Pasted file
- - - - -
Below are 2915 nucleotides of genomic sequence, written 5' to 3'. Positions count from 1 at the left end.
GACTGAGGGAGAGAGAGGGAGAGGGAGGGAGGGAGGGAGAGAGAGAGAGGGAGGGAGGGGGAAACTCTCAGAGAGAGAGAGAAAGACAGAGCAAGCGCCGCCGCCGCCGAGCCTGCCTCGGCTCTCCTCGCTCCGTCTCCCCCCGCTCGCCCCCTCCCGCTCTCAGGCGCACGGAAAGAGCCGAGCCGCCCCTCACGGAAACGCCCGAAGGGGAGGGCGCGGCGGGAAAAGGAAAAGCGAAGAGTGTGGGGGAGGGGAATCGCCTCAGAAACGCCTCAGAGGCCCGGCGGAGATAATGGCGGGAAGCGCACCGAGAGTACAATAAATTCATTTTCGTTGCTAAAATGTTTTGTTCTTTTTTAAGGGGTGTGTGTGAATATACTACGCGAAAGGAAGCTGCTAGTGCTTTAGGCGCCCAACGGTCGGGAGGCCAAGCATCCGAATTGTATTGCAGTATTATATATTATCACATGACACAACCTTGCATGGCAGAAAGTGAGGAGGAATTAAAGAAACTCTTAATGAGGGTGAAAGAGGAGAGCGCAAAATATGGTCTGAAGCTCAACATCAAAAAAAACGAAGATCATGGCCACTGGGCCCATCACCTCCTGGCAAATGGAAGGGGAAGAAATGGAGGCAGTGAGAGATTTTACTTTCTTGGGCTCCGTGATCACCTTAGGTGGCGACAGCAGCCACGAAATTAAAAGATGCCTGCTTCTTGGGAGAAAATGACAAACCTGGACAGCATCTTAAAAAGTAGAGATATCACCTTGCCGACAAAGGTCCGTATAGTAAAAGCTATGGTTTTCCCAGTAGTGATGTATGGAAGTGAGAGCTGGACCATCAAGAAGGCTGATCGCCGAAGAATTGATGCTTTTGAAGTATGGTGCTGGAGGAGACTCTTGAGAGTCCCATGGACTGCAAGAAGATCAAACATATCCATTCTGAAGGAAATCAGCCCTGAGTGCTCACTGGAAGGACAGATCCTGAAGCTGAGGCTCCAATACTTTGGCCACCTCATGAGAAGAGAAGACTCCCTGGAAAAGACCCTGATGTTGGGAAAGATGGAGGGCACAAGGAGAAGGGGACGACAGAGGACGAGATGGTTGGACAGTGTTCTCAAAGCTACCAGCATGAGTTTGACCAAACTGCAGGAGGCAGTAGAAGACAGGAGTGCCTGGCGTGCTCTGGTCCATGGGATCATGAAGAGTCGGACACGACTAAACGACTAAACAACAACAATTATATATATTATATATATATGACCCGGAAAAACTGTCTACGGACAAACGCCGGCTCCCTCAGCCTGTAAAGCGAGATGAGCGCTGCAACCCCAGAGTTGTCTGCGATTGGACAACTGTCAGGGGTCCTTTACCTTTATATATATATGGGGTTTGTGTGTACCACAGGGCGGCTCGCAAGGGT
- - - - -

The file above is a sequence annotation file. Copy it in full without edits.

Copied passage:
Below are 2915 nucleotides of genomic sequence, written 5' to 3'. Positions count from 1 at the left end.
GACTGAGGGAGAGAGAGGGAGAGGGAGGGAGGGAGGGAGAGAGAGAGAGGGAGGGAGGGGGAAACTCTCAGAGAGAGAGAGAAAGACAGAGCAAGCGCCGCCGCCGCCGAGCCTGCCTCGGCTCTCCTCGCTCCGTCTCCCCCCGCTCGCCCCCTCCCGCTCTCAGGCGCACGGAAAGAGCCGAGCCGCCCCTCACGGAAACGCCCGAAGGGGAGGGCGCGGCGGGAAAAGGAAAAGCGAAGAGTGTGGGGGAGGGGAATCGCCTCAGAAACGCCTCAGAGGCCCGGCGGAGATAATGGCGGGAAGCGCACCGAGAGTACAATAAATTCATTTTCGTTGCTAAAATGTTTTGTTCTTTTTTAAGGGGTGTGTGTGAATATACTACGCGAAAGGAAGCTGCTAGTGCTTTAGGCGCCCAACGGTCGGGAGGCCAAGCATCCGAATTGTATTGCAGTATTATATATTATCACATGACACAACCTTGCATGGCAGAAAGTGAGGAGGAATTAAAGAAACTCTTAATGAGGGTGAAAGAGGAGAGCGCAAAATATGGTCTGAAGCTCAACATCAAAAAAAACGAAGATCATGGCCACTGGGCCCATCACCTCCTGGCAAATGGAAGGGGAAGAAATGGAGGCAGTGAGAGATTTTACTTTCTTGGGCTCCGTGATCACCTTAGGTGGCGACAGCAGCCACGAAATTAAAAGATGCCTGCTTCTTGGGAGAAAATGACAAACCTGGACAGCATCTTAAAAAGTAGAGATATCACCTTGCCGACAAAGGTCCGTATAGTAAAAGCTATGGTTTTCCCAGTAGTGATGTATGGAAGTGAGAGCTGGACCATCAAGAAGGCTGATCGCCGAAGAATTGATGCTTTTGAAGTATGGTGCTGGAGGAGACTCTTGAGAGTCCCATGGACTGCAAGAAGATCAAACATATCCATTCTGAAGGAAATCAGCCCTGAGTGCTCACTGGAAGGACAGATCCTGAAGCTGAGGCTCCAATACTTTGGCCACCTCATGAGAAGAGAAGACTCCCTGGAAAAGACCCTGATGTTGGGAAAGATGGAGGGCACAAGGAGAAGGGGACGACAGAGGACGAGATGGTTGGACAGTGTTCTCAAAGCTACCAGCATGAGTTTGACCAAACTGCAGGAGGCAGTAGAAGACAGGAGTGCCTGGCGTGCTCTGGTCCATGGGATCATGAAGAGTCGGACACGACTAAACGACTAAACAACAACAATTATATATATTATATATATATGACCCGGAAAAACTGTCTACGGACAAACGCCGGCTCCCTCAGCCTGTAAAGCGAGATGAGCGCTGCAACCCCAGAGTTGTCTGCGATTGGACAACTGTCAGGGGTCCTTTACCTTTATATATATATGGGGTTTGTGTGTACCACAGGGCGGCTCGCAAGGGT